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New RansomHub ransomware gang has ties to older Knight group | #hacking | #cybersecurity | #infosec | #comptia | #pentest | #ransomware


One of the most active ransomware groups this year, which operates under the name RansomHub, may have its origins in an older and now defunct ransomware group called Knight, which was itself a rebrand of an older operation known as Cyclops.

The links discovered by researchers from Symantec showcase that the ransomware ecosystem is an ever-revolving door for many of the same people and malware.

RansomHub first appeared back in February and quickly rose to top 4 ransomware threats by number of victims this year. Moreover, it has attracted many collaborators from other groups by offering a 90% commission on victim payments and the possibility for affiliates — the third-party hackers who compromise organizations and deploy the program — to negotiate with victims directly without RansomHub’s supervision.

One of the affiliates that switched over to RansomHub after another group, called BlackCat or ALPHV, shut down is named Notchy. He claimed responsibility for the compromise of UnitedHealth Group subsidiary Change Healthcare in February when he was working for BlackCat and accused the group’s operators of running away with the ransom money. After Notchy joined RansomHub, the group posted the Change Healthcare data which, was probably still in Notchy’s possession, for sale on its website.

Selling stolen data and not just publicly releasing it is another aspect that differentiates RansomHub from other ransomware-as-a-service (RaaS) groups that practice double extortion. Last month, the group threatened to release customer data stolen from British auction house Christie’s.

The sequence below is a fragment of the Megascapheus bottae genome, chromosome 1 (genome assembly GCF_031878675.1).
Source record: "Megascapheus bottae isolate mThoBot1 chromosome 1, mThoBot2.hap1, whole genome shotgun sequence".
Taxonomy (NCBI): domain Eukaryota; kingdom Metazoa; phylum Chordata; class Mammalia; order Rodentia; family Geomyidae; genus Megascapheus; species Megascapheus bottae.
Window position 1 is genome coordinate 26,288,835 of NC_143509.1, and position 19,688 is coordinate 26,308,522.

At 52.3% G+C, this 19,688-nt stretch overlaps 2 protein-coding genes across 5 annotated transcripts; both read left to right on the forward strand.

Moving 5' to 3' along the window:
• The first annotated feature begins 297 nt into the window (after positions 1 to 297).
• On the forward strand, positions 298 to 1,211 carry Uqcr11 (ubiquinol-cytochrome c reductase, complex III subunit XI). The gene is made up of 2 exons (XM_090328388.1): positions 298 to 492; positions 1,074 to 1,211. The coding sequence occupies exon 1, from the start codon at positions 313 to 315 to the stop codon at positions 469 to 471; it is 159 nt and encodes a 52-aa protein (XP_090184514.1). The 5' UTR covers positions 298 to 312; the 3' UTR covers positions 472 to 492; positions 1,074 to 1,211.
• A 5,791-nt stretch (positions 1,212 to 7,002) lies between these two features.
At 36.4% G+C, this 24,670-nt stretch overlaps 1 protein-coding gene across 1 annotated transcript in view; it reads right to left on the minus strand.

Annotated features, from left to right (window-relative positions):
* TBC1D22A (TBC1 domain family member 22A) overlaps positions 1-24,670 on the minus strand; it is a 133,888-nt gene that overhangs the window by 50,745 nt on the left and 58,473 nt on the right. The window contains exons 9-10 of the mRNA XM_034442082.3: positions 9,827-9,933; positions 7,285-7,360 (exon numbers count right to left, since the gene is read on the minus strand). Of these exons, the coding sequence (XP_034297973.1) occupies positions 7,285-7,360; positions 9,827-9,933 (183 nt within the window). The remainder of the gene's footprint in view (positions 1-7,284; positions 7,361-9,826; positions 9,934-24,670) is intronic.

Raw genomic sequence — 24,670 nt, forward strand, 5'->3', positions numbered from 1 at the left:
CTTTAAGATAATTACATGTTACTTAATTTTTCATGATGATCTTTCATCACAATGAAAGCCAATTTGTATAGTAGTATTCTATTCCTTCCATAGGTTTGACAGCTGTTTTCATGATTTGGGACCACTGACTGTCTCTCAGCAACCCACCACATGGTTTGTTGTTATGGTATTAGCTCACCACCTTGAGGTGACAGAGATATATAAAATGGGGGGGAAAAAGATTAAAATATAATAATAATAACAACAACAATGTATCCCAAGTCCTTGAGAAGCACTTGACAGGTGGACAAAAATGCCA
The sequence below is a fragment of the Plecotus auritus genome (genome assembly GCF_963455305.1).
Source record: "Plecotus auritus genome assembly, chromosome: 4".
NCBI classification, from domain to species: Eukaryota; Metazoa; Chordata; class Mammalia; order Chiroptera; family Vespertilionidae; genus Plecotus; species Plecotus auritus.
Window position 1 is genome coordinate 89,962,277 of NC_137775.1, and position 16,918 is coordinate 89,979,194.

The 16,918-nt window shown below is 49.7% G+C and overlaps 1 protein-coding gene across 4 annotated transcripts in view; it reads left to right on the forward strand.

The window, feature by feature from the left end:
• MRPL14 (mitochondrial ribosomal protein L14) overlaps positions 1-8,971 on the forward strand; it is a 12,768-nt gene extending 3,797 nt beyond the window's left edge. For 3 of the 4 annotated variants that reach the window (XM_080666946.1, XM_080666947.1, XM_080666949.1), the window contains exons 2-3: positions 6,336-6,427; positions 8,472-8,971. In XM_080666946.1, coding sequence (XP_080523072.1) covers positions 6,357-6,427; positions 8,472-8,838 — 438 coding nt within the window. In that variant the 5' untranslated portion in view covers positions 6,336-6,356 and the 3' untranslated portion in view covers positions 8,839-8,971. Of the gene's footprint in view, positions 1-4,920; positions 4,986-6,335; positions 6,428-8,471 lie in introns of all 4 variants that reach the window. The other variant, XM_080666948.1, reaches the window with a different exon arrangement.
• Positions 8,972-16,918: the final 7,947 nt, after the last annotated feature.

According to Symantec’s analysis, the file encryption malware used by RansomHub seems to be a modified variant of the Knight ransomware, which was known as Cyclops in the past. This wouldn’t be surprising since the Knight source code was put up for sale on underground forums in February after the Knight group decided to shut down.

The two malware programs are so similar that it’s hard to tell their code apart, the Symantec researchers said, noting that the only differences are an added sleep command to RansomHub’s variant and the commands that are available to execute through the Windows command line shell cmd.exe. However, these commands are configurable in the malware builder when the payload is generated, so it’s not hard to change them.

Even the text of the ransom note is copied almost word for word from Knight’s with only the contact links changed and other small edits. It’s also possible that Knight/Cyclops itself was derived from other ransomware programs from the past.

“A unique feature present in both Knight and RansomHub is the ability to restart an endpoint in safe mode before starting encryption,” the Symantec researchers said. “This technique was previously employed by Snatch ransomware in 2019 and allows encryption to progress unhindered by operating system or other security processes. Snatch is also written in Go and has many similar features, suggesting it could be another fork of the same original source code used to develop Knight and RansomHub.”

Recent tactics include exploiting a Microsoft Netlogon protocol

In recent attacks that Symantec investigated, the attackers who deployed RansomHub gained access by exploiting a vulnerability in Microsoft’s Netlogon protocol (CVE-2020-1472) that was patched in August 2020. This flaw, also known as Zerologon, allows attackers to spoof domain controller accounts and steal credentials that could then allow them to take control of the whole network domain.

Before deploying the ransomware program, the attackers perform lateral movement and establish persistence in the network using various third-party tools such as Atera and Spalshtop for remote access and NetScan for network reconnaissance. The iisreset.exe and iisrstas.exe command-line tools were used to stop all Internet Information Services (IIS) services — IIS is Microsoft’s web server for Windows servers.

While the Symantec researchers don’t think RansomHub is necessarily run by the same people behind Knight, the service certainly attracted some veterans from the cybercriminal underground with experience and contacts. The Symantec report includes multiple indicators of compromise associated with RansomHub that can be used for threat hunting and to build detections.

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National Cyber Security

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